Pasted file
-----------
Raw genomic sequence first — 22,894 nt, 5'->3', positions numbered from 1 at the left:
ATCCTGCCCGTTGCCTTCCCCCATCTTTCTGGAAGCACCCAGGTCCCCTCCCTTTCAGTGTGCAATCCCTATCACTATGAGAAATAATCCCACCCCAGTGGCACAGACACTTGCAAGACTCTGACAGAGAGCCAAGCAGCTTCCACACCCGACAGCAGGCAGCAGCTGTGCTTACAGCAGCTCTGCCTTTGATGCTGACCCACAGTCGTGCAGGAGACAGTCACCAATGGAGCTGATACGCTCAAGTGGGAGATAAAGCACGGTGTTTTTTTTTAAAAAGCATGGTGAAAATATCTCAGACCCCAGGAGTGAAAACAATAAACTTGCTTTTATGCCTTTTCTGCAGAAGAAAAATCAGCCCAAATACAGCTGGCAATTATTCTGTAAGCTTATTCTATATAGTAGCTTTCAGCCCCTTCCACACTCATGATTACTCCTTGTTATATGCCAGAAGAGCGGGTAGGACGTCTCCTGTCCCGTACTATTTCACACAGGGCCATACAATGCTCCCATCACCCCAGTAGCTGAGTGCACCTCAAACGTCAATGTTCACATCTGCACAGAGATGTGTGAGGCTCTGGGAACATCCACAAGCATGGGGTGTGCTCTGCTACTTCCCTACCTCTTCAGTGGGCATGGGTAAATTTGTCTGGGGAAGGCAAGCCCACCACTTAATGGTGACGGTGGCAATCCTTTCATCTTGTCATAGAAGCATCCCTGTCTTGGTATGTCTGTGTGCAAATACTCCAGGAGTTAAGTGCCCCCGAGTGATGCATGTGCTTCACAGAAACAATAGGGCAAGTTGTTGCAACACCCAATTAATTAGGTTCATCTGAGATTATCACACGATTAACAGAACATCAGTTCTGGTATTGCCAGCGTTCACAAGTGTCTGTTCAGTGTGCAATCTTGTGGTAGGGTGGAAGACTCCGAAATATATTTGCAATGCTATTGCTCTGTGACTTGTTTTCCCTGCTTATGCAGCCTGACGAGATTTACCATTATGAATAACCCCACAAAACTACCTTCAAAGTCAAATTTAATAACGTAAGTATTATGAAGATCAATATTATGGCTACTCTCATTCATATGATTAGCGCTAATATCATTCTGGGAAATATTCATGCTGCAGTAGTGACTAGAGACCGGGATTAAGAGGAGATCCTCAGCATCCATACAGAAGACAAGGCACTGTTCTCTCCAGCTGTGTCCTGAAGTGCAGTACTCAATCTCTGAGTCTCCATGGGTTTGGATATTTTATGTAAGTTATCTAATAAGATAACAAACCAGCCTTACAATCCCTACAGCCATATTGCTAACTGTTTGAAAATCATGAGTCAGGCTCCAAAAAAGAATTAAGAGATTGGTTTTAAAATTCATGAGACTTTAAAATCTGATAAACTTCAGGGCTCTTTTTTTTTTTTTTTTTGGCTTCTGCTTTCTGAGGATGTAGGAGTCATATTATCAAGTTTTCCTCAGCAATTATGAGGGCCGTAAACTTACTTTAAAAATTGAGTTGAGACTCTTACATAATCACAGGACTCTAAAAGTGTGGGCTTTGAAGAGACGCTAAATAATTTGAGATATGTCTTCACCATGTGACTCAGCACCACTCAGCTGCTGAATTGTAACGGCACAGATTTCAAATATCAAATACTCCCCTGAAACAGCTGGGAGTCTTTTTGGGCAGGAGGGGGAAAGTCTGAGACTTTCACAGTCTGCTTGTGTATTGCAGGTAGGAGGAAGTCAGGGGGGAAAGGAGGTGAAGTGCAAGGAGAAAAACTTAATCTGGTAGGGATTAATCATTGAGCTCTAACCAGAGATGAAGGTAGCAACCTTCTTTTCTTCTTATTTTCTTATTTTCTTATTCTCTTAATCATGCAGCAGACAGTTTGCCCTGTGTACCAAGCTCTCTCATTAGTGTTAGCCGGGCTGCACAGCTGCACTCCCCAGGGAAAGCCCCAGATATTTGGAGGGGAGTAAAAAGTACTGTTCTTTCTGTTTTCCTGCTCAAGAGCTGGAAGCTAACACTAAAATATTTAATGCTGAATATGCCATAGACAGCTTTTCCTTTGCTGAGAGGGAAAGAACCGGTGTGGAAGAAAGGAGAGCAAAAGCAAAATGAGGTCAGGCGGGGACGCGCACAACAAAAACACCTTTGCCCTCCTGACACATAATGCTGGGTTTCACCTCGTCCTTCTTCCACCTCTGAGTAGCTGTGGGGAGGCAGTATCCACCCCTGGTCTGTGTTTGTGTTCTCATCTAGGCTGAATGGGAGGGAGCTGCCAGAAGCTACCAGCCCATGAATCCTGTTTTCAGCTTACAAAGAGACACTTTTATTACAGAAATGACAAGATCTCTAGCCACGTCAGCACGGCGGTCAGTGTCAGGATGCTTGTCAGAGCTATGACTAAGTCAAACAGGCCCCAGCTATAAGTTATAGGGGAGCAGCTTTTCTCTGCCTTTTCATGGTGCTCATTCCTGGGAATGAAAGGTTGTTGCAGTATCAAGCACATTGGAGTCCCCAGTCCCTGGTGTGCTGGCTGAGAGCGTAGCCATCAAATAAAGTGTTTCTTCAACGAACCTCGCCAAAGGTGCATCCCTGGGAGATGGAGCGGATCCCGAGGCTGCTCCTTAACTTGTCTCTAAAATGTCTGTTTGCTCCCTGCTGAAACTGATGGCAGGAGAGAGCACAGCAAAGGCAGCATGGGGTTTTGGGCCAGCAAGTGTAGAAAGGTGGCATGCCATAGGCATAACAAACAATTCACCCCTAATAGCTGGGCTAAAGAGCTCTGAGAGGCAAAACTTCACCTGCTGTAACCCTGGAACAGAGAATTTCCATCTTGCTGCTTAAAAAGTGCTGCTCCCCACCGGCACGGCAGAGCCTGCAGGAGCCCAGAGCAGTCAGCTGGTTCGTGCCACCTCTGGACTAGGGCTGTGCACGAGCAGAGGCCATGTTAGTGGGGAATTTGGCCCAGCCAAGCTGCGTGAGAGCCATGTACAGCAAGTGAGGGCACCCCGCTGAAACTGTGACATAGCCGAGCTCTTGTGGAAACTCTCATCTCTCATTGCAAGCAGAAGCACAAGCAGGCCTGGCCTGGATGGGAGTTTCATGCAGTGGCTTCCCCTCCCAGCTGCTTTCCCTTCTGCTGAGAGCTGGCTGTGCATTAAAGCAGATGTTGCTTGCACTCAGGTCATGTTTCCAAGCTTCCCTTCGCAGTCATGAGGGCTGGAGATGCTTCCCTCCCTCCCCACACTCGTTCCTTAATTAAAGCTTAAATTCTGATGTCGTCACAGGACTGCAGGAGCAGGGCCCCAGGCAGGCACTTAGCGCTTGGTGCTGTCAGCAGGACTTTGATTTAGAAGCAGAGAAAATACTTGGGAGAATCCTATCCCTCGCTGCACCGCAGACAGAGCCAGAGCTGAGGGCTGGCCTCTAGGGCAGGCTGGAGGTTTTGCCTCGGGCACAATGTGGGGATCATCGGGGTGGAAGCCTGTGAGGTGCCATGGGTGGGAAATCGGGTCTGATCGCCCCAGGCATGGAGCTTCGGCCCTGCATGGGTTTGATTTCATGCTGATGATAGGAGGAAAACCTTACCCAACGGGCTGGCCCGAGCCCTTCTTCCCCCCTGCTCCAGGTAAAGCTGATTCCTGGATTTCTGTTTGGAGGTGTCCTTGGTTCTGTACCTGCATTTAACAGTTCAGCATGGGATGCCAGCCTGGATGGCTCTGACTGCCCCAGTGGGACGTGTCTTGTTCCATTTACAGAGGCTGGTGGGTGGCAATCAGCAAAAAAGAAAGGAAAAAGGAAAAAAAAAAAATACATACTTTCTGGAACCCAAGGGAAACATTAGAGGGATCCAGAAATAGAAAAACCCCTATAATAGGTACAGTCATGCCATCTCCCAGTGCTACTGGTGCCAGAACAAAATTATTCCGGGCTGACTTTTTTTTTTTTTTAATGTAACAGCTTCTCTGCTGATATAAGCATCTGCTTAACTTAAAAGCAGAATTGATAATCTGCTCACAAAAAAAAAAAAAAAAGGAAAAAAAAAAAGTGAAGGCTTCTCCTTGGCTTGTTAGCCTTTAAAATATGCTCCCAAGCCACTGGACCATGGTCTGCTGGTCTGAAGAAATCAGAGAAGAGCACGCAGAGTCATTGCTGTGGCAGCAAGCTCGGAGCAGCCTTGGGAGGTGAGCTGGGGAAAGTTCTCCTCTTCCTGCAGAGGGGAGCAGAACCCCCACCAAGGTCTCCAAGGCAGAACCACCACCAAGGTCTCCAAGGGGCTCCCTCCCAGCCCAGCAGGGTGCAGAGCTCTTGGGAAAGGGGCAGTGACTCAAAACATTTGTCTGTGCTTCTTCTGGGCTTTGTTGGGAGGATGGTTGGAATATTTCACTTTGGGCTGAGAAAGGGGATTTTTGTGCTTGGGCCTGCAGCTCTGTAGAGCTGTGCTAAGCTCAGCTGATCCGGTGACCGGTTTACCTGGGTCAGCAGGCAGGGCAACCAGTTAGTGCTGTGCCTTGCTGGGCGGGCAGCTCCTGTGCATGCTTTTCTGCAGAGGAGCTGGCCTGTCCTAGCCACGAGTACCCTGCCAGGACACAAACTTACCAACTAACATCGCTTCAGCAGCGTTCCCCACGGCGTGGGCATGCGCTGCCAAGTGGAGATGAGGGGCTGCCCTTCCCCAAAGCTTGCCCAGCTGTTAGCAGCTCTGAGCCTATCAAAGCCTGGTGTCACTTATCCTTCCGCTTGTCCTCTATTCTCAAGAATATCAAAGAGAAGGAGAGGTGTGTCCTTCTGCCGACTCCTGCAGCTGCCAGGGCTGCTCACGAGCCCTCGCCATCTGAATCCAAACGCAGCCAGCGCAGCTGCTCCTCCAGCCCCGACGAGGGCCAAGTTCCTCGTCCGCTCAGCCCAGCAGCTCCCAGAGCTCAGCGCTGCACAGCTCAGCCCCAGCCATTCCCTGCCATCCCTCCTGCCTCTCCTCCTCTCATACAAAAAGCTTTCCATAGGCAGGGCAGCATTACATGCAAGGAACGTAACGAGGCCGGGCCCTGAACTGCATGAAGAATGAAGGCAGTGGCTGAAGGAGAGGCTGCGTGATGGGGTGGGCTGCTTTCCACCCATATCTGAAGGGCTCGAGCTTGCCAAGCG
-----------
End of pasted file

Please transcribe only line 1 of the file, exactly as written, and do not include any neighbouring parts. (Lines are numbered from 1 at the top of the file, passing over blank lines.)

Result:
Raw genomic sequence first — 22,894 nt, 5'->3', positions numbered from 1 at the left: